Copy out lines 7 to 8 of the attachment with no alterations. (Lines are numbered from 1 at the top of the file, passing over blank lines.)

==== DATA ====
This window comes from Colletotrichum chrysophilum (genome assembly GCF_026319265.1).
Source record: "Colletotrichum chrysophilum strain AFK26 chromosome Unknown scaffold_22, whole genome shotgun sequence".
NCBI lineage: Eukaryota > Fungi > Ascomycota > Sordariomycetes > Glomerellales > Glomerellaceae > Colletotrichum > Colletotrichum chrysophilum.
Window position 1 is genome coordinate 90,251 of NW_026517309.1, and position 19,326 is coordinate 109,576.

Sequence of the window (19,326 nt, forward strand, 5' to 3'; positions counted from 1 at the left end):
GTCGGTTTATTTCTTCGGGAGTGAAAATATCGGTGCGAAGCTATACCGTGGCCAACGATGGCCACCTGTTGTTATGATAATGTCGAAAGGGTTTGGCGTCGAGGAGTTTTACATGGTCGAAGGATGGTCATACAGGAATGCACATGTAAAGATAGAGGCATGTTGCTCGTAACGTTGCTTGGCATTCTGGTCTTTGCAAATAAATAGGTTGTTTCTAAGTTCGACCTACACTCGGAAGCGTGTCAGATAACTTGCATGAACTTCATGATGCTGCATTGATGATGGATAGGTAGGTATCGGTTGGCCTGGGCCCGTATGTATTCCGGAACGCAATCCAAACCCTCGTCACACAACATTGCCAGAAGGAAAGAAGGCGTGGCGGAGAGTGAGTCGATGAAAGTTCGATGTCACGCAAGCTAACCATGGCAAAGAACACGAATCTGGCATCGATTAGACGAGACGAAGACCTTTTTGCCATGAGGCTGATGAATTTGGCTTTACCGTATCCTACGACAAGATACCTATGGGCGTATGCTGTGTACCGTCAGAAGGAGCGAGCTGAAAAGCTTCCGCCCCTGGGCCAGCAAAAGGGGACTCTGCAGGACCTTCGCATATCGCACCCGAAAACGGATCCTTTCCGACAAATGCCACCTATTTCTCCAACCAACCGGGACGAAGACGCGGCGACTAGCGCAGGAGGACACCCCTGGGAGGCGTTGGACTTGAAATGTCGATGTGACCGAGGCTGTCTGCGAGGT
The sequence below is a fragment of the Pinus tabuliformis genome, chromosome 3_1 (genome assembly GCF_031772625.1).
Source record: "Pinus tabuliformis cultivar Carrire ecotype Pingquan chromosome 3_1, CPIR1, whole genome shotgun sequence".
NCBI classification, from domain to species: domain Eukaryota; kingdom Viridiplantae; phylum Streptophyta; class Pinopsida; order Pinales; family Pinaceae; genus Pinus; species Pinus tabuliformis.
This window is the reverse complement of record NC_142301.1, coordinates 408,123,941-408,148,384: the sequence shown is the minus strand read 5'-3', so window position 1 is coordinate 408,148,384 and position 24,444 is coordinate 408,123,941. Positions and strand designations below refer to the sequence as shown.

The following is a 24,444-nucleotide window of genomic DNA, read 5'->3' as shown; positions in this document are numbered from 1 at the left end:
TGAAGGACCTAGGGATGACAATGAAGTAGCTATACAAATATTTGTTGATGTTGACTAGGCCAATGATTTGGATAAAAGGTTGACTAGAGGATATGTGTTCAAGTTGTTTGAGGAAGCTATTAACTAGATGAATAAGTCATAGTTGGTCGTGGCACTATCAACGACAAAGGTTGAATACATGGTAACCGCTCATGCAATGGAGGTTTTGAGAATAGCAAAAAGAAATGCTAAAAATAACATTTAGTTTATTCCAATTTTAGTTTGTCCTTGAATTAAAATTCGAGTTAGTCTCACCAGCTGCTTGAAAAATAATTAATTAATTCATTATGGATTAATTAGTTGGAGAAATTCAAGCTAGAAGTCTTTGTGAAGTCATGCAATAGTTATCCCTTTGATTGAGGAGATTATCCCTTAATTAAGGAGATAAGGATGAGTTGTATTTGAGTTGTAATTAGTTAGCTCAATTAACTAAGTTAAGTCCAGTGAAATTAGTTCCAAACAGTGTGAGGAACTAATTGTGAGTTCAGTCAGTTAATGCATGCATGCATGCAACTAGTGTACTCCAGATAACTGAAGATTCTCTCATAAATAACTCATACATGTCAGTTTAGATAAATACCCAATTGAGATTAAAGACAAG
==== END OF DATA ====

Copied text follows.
The sequence below is a fragment of the Pinus tabuliformis genome, chromosome 3_1 (genome assembly GCF_031772625.1).
Source record: "Pinus tabuliformis cultivar Carrire ecotype Pingquan chromosome 3_1, CPIR1, whole genome shotgun sequence".